2014 ProdecoTech Genesis 500 Review


Technical Specs & Ratings



Genesis 500


Class 2


Front Suspension



Mechanical Disc



345.6 Wh

345.6 Wh

55 lbs / 24.97 kgs


Integrated Cartridge Bearing

Promax 31.8 mm Adjustable Angle

Promax 318 Mid-Rise 640 mm

Kraton with Alloy Lock Rings



Velo Plush Comfort Sport

HTI Folding Aluminum Nylon, Platform

Mechanical Disc

Avid BB5 Mechanical Disc with 200 mm HS1 Rotors


Video Reviews

Written Reviews

The ProdecoTech Genesis 500 is one of the larger folding electric bikes around and it’s also one of the cheapest. As with most Prodeco ebikes this one uses a large gearless rear hub motor and rack mounted battery that sits just behind the seat post. It’s not the most elegant or well balanced design but it keeps the price low and works well with the simple twist throttle drive system. The Genesis comes in one sort of medium size frame and a brushed aluminum color but is functionally the same as the Storm 500 which comes in gold.

Driving this bike is a 500 watt direct drive (gearless) rear hub motor. It offers decent power and operates smoothly without creating much noise. The drawbacks here are weight and size because the motor relies on big magnets inside to create power. Also, when coasting or pedaling without assist the magnets may create some drag vs. a geared motor with a freewheeling mechanism. It also does not take advantage of regenerative braking which some other gearless systems offer but overall it’s durable and gets the job done.

The battery powering this bike delivers ~36 volts of power and 9 amp hours of capacity. That’s kind of average and the pack is a bit heavier than some equivalent designs because it uses a Lithium Iron Phosphate chemistry vs. Lithium Manganese or Lithium Cobalt. The pack is kind of large and you can actually upgrade it to be even larger if you want, just be careful over large bumps given the limited strength of just one pair of support struts vs. higher end ProdecoTech bikes.

Ultimately, you get power and decent range here but only have a twist throttle to take advantage of it. Pedal assist adds cost and complexity but helps when climbing hills and ultimately extends your range while giving your wrist a break. The pack on this bike is removable and feels pretty solid but the rack it mounts to is high up and fairly rigid which creates more strain. I listed “no mounting points for cargo” as a con but with the limited support here and somewhat delicate battery interface I think they made the right call.

The low price point makes it easy to get excited about the Genesis 500 but you are trading functionality, range and stability. Prodeco Technologies offers a generous two year warranty but the fine print says it doesn’t cover normal wear and tear on the battery from use which seems misleading to me. There aren’t a whole lot of dealers that carry this bike right now, in part because I believe their margins are very low, but it is available online. If you do get it over the Internet there will be some assembly involved and it can take some effort to work with.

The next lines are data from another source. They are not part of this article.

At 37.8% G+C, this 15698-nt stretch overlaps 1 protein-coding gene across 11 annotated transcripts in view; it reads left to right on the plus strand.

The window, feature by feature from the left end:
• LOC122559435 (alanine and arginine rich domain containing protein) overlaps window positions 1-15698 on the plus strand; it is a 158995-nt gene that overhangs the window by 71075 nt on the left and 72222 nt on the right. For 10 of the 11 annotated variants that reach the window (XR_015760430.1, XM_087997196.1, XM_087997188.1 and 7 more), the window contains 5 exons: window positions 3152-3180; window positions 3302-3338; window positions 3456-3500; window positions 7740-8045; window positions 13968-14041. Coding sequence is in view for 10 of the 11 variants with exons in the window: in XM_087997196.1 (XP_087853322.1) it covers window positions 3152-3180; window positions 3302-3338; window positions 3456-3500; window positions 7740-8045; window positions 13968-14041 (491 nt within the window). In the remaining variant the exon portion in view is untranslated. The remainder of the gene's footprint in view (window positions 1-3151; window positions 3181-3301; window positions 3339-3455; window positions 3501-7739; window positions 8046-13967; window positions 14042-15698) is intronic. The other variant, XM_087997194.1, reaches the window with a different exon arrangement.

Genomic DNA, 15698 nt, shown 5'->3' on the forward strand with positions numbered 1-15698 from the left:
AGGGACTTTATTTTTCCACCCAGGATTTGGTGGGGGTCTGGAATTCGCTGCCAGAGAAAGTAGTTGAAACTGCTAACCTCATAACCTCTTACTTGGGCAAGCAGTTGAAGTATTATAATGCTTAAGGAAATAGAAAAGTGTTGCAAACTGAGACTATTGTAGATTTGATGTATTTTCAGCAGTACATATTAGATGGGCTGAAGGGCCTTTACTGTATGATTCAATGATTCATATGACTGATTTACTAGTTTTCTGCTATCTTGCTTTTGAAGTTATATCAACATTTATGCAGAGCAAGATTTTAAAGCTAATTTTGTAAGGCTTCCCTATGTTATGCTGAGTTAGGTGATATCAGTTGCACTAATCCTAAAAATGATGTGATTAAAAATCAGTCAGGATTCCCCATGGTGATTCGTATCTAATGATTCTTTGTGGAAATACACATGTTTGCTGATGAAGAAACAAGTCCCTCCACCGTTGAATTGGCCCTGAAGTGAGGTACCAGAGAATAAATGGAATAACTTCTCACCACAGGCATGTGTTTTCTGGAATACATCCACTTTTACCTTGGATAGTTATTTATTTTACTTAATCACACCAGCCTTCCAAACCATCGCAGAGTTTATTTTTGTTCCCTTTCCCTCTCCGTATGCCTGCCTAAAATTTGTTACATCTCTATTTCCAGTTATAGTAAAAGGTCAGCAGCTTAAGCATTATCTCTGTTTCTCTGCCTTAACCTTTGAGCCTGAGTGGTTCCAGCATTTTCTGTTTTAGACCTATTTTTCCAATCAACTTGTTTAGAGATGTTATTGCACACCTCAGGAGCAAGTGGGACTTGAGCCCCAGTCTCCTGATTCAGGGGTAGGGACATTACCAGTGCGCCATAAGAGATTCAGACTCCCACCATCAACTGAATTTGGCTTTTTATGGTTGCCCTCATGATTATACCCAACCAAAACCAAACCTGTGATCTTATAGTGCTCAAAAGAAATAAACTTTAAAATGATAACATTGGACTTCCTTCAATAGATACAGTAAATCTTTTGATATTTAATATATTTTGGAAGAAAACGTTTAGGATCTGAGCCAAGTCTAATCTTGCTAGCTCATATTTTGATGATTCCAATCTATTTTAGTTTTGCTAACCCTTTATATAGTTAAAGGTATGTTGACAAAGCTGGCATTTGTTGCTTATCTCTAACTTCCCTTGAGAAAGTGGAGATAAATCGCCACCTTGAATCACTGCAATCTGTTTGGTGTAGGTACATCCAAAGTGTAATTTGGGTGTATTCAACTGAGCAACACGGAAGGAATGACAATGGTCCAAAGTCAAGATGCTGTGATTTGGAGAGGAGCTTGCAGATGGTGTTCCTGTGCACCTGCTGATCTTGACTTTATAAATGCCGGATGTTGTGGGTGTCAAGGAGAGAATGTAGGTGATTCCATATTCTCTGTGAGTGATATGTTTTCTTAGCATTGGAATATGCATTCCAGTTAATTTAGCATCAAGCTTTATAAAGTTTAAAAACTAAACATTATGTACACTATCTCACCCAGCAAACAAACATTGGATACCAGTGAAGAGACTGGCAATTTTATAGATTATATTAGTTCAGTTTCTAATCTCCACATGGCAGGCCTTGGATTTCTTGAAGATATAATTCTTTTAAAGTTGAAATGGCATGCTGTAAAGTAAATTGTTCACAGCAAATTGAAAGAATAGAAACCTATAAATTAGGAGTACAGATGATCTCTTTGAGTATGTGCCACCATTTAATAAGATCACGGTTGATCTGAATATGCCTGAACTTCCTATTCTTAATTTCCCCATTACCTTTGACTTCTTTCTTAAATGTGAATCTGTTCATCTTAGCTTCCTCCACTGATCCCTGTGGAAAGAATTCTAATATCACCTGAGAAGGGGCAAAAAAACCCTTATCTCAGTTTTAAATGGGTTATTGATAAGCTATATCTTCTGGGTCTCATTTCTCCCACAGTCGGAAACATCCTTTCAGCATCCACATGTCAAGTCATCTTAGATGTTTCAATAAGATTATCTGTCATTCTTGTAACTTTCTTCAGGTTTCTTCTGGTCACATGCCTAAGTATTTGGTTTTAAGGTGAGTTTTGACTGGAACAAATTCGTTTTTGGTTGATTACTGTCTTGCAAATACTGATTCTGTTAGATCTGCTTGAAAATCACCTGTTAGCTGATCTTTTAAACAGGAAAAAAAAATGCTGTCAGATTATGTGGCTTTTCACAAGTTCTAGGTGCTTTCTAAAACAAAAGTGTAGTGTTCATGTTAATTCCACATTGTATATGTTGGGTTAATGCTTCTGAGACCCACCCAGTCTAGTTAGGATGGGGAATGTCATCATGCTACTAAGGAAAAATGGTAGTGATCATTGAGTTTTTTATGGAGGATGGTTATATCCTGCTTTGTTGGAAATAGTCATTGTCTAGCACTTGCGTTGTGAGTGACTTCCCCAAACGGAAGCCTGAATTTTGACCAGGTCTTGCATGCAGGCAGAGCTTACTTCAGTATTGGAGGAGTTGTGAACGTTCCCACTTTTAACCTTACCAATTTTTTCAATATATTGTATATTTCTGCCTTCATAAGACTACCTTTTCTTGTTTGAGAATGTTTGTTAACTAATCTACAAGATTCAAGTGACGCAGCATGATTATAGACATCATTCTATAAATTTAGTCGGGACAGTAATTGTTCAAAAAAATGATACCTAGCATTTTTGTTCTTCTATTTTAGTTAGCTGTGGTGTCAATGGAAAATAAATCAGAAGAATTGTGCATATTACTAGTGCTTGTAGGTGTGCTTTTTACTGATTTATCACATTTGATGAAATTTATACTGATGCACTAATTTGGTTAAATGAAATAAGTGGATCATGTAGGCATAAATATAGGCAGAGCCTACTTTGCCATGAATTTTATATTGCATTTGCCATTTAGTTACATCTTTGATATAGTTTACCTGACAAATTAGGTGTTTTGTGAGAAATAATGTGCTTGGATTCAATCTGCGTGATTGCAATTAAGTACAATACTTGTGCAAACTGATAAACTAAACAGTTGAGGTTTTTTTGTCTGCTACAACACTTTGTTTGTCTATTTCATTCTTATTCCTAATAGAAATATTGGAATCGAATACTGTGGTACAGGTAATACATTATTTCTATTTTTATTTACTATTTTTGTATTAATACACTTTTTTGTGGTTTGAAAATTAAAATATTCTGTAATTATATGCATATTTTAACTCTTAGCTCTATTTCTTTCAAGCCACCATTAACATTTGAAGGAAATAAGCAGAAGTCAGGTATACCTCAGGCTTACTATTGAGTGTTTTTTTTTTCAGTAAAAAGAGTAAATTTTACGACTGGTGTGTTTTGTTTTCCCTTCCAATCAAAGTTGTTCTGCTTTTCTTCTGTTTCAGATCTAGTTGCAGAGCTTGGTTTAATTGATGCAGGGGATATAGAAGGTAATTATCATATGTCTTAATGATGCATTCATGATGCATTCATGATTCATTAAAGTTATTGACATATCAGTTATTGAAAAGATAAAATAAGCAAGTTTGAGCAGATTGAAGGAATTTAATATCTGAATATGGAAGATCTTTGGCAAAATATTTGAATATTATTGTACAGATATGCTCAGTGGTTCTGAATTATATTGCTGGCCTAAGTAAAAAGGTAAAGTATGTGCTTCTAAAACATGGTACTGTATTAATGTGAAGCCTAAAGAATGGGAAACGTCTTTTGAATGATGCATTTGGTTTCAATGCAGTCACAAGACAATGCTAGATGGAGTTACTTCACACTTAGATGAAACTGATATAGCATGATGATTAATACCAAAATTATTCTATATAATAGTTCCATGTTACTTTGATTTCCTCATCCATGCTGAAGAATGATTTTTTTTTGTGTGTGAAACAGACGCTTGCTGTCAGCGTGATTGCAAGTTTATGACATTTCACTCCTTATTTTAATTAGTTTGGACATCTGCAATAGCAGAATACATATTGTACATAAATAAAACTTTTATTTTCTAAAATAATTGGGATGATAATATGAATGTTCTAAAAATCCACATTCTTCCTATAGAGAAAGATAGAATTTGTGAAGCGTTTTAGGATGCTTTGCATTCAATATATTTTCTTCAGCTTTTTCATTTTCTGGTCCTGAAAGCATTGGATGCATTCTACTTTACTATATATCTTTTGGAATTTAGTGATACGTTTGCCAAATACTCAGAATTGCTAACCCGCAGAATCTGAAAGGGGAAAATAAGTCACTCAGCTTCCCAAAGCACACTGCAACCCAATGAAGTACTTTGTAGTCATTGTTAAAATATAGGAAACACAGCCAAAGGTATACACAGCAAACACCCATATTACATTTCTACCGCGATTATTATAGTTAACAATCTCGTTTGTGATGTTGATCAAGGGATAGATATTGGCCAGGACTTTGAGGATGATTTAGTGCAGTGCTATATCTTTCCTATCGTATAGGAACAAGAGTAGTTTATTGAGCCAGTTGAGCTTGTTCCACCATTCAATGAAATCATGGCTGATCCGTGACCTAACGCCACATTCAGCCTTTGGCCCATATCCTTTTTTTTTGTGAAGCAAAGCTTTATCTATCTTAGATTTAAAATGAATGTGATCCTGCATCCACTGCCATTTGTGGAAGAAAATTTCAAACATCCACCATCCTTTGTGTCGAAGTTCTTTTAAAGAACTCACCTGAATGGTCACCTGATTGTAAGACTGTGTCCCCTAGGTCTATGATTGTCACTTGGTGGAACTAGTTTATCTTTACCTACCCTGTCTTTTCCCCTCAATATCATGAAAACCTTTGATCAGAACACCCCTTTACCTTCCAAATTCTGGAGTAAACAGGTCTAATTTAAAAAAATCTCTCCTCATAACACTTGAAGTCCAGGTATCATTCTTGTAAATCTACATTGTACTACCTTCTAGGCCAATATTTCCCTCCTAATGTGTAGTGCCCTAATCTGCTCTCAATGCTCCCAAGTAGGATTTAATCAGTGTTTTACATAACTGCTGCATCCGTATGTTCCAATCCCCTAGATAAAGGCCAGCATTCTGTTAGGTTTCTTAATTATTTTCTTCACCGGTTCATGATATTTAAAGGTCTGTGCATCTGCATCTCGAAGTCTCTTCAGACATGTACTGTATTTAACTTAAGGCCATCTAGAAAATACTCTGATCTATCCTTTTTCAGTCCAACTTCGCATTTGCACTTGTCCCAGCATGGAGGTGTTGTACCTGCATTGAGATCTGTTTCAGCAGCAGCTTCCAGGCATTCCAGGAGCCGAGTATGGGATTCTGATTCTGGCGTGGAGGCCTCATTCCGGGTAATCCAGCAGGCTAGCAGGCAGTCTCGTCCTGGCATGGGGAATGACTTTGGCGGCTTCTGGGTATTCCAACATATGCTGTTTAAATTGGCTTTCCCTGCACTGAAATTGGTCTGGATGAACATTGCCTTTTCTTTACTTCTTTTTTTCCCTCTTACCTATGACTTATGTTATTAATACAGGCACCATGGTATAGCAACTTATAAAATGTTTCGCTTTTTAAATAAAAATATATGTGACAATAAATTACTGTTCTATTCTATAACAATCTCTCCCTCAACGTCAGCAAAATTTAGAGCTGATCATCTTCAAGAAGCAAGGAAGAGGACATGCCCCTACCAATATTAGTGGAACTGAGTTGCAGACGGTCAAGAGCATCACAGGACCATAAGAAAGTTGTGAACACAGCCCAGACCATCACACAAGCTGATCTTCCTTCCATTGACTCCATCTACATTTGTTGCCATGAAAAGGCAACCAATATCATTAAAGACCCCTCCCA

To me this bike is reminiscent of first gen electric bike technology. In the early 2000’s many companies were using rear mounted packs because it’s easy and cheap, they didn’t have fancy pedal assist options and the computers were also very simple or non existent. The Genesis 500 brings updated Lithium batteries that are lighter and longer lasting and a variable speed twist throttle that is fun to use. Over time your hand might get tired (and good luck trying to carry it up stairs) but for the money it gets the job done and could be a solid option for someone willing to screw around a bit and who also fits the frame. Note that when I was test riding this bike I bumped my knee on the battery when swinging my leg over the back. Some of the low-step ProdecoTech bikes like the Stride R help eliminate this concern.


  • Very affordable, includes a decent two year warranty (but read the fine print, does not cover normal wear on battery)
  • Strong 500 watt direct drive motor has good acceleration and climbing power
  • Front suspension fork smoothes out the ride but is kind of basic with limited travel and no lockout option
  • 36 volt battery uses Lithium Iron Phosphate cells that are average weight but offer a larger number of charge cycles if cared for
  • Eight gears is enough range for faster pedaling or climbing and makes pedaling home possible if the battery runs out
  • Large Continental tires are durable and somewhat soft when riding over bumps and cracks
  • Adjustable stem and handlebars offer an upright riding position that feels good and reduces neck and back fatigue
  • Rear light built into battery pack provides a basic level of safety for night riding


  • No display panel consol for determining how fast you’re going, how far you’ve traveled or precisely how much battery capacity remains
  • No pedal assist options, just twist throttle on right handle bar (half grip design)
  • Rear mounted motor and battery make bike hard to lift (removable battery helps)
  • Single-strut design supports rear battery pack but isn’t as sturdy as the double-strut on other ProdecoTech bikes (though the battery here is smaller)
  • Keys must be left in when riding, they can jingle around
  • Battery is mounted high up which makes the bike less stable
  • No mounting points on the rear rack or battery for a bag or panniers
  • Only available in one size (kind of medium) and one color (brushed aluminum with satin clear cote) though this bike is very similar to the Storm 500 which comes in gold

Comments for 2014 ProdecoTech Genesis 500 (5)

Post a Comment for 2014 ProdecoTech Genesis 500

Name and email are optional. Your email address will not be published.